Stephanie: I’ve got this idea, I’m going to build it, I’m going to refine it. It’s going to be great.

John: Yep, love the problem, not the solution. And Ralph understood that, he just, there was a moment he had originally started off with a rotary style engine and he went and spoke to a guy at Ford, a very senior guy, and he said, and put forward the proposition of we will have our fuel system and our combustion system on a two stroke engine or a standard reciprocating two stroke engine. The guy was keen as mustard and on the plane back, after ten years work, Ralph changed, he went to that other. And that idea of doing that came from these 25 or something old engines.

Stephanie: And that’s the big thing also, isn’t it, walking away from your baby. Be prepared to let it go and pivot and shift.

John: Yeah. Well that but, the point that he understood there was a job to be done and he understood that that was the key issue. And he also then understood the intangible nature of IP. The intellectual property they had garnered had been worked up on one engine, but it was more applicable to another, and two or three. And that’s the beautiful thing about intellectual property, is you can sell it multiple times. It can do multiple jobs. And so, you can sell it as an engineering project, you can sell it as an option to a license, you can sell it as a license. You can sell it and get a grant, you can sell it and get people to buy shares. One of the things as Chief Financial Officer of a company like Orbital is you’re always looking for money, seriously –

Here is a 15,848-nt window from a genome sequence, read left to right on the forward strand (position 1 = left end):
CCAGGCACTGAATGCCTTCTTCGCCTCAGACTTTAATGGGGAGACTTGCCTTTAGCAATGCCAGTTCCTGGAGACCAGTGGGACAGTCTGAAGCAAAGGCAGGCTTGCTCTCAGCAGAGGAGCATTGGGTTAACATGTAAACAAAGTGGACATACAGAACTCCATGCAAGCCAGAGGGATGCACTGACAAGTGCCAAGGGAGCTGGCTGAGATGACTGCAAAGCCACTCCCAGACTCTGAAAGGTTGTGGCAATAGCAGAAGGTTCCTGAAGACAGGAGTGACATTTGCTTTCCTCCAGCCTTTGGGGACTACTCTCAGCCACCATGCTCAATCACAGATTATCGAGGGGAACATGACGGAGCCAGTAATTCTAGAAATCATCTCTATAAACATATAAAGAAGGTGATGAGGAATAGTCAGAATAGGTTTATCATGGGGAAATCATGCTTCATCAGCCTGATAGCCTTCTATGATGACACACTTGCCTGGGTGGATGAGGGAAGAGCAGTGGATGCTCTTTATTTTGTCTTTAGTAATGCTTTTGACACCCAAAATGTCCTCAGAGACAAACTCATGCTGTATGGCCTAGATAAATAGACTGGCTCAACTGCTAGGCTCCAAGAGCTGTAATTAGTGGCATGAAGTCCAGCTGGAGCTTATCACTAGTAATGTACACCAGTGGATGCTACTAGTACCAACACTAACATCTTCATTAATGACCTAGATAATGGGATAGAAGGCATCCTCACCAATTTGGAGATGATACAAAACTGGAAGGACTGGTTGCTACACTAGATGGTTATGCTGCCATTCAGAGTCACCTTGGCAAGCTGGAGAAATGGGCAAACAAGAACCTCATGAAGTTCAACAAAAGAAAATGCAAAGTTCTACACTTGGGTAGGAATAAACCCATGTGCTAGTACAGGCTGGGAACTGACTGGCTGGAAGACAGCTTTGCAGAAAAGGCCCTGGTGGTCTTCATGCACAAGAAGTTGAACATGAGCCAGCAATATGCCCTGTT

But, what you’re doing is you’ve got intellectual property and you’ll find looking for jobs to be done where you can use that intellectual property and we’ve got really good at it. Tax losses for example, you know, we sold them to people who could use them. It was just a game of trying to find out how you could use your intellectual property better.

Stephanie: What a wonderful story. John, what I always love about talking to you is the quotes, the books you reference. I feel as if I should be taking notes; the good thing is I can listen back to this. Actually my Churchill quote is, I saw it on a beautiful wine bar in Auckland, on the wall and it was, ‘Gentlemen, remember it is not just France we are fighting for, it is Champagne!’. So I think on that note, what a pleasure to see you today John. Thank you so much for sharing your story with us and, see you next time.